Every business owner makes mistakes when starting out, but there are five common mistakes that just can’t be excused.
Running a store is tough, especially for small business retailers that are still building their customer bases. Every business owner makes mistakes when he or she is just getting a new store off the ground, but there are some errors in judgment that just can’t be excused. Read on to find out about five common mistakes retailers make and how to avoid them.
Creating a Bad First Impression
Store owners only have one chance to make a first impression on their customers and most new customers will form that first impression before even speaking with a member of the staff. If stores are messy or difficult to navigate, it’s going to scare potential customers away for good. Make a point of buying high-quality Retail Display Racks and keeping them organized so that customers can find everything they need.
Overdoing the Upsells
There are plenty of benefits to making the occasional upsell, but every customer has a breaking point. It’s fine to move impulse buys to the front of the store near the register where customers will have less time to consider their purchases or to have cashiers mention one important promotion. If customers feel like the store’s employees are wasting their time or taking advantage of them, though, they’ll look elsewhere for service.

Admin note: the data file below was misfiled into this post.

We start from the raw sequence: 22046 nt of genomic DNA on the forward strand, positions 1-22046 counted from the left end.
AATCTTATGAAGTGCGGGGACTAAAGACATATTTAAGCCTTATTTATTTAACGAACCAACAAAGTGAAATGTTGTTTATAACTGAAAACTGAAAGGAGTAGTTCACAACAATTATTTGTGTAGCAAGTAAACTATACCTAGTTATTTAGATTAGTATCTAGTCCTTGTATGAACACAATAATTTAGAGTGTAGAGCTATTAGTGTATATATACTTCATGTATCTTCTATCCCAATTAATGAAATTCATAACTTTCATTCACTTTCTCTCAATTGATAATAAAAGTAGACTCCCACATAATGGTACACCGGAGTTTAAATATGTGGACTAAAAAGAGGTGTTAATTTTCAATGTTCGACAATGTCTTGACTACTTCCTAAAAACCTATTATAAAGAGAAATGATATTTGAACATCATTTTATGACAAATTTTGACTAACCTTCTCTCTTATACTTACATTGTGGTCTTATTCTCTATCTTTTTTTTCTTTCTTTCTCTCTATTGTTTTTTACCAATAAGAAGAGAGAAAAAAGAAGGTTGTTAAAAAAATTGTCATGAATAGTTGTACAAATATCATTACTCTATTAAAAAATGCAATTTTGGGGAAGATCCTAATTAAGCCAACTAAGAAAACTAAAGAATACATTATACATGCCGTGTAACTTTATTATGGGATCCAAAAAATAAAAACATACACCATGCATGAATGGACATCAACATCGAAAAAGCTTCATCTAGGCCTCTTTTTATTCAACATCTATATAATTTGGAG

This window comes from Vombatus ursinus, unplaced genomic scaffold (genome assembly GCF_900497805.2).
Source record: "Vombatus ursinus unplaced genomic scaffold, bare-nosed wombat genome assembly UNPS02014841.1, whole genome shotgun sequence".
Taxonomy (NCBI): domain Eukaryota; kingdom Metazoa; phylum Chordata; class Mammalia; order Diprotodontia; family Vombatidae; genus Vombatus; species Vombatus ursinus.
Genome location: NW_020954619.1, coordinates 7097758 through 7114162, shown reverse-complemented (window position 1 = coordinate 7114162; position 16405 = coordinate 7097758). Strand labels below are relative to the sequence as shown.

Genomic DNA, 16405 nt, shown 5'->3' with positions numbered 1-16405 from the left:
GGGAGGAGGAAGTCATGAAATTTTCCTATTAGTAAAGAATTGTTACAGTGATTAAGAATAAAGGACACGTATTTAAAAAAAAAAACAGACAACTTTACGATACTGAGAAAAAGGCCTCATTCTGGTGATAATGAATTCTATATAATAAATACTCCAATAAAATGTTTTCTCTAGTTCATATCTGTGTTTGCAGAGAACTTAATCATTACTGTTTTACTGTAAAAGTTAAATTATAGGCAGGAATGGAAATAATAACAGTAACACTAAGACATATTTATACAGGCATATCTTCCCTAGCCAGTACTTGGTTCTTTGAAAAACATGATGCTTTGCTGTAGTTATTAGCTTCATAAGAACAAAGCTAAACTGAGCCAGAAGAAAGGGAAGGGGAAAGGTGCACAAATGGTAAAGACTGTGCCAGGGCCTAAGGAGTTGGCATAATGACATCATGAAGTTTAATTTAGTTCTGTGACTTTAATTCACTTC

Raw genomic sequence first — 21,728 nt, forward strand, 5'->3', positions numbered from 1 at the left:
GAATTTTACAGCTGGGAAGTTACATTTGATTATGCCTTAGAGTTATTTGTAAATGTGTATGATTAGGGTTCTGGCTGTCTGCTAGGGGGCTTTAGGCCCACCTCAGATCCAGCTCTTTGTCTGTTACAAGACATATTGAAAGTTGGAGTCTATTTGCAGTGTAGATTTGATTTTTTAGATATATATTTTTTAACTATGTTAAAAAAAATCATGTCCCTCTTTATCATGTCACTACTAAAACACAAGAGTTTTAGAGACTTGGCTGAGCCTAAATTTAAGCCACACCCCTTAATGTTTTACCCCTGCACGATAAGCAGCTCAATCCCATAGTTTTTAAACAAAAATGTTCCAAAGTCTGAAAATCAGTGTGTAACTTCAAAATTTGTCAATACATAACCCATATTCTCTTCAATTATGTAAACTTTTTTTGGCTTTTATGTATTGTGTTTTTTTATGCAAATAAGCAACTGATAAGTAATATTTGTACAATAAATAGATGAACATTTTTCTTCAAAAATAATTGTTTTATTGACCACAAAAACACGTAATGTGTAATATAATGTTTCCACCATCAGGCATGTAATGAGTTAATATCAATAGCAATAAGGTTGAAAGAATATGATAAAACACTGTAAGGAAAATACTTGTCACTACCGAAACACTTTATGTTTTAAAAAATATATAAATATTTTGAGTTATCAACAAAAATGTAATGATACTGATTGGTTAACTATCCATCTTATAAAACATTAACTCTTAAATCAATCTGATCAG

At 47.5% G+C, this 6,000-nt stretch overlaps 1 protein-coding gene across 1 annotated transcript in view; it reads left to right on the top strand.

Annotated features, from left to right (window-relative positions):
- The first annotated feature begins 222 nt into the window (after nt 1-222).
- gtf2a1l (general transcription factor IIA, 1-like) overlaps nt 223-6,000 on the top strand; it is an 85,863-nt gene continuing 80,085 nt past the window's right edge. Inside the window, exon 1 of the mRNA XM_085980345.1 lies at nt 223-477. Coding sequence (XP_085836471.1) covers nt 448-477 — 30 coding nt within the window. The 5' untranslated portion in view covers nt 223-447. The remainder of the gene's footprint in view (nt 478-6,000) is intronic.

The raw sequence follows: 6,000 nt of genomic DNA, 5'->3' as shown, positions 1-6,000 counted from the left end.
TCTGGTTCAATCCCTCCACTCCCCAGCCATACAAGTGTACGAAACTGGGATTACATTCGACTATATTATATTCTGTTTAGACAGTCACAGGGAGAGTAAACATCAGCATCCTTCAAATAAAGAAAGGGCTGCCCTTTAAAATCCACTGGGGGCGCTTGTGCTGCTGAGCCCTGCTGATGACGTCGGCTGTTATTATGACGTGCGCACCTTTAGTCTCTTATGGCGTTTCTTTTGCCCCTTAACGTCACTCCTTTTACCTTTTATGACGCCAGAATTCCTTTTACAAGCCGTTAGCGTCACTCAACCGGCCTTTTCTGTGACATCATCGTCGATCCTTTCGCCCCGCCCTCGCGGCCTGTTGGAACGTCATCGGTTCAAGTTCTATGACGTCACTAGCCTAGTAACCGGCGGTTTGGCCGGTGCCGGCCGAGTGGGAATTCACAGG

Confusing Speed with Good Service
Some niche industries thrive on providing speedy service, but speed and efficiency aren’t everything. Customers should never feel like they’re being rushed through a conversation or, even worse, rushed out the door. Creating brand loyalty requires time and full emotional engagement, so business owners should encourage their employees to treat their customers as valued guests and give them the time they need to make informed purchases.
Ignoring Body Language
Nonverbal communication is just as important as verbal communication, yet many sales-people receive little to no training in how to read and respond to nonverbal cues. Ideally, business owners will find employees who already have a good understanding of body language but most people can also learn how to read nonverbal cues more accurately with adequate training. Not everyone instinctively understands body language, but the basics are pretty simple.
Employees shouldn’t keep their backs to the door as customers are coming in, nor should they cross their arms while they’re speaking to customers, as these two signals send the message that they’re not willing to help. Want to go a step further? Consider setting up a training seminar in customer behavior and nonverbal communications for existing employees.
Employees are a retail store’s greatest asset. They greet customers, direct them to products, and help them make important purchasing decisions so if they’re not happy with their jobs it can have a huge impact on a store’s bottom line. Take the time to get feedback from employees and use it to improve the work environment. Even if it requires making a few changes, money and time spent on keeping employees happy is always well invested.
The Bottom Line
Running a retail store is tough, especially for business owners who are still working to build loyal customer bases and get the brand recognition they need to expand. Don’t make it harder than it has to be by committing these common mistakes. Instead, invest time and money into improving customers’ experience in the store now so they’ll keep coming back.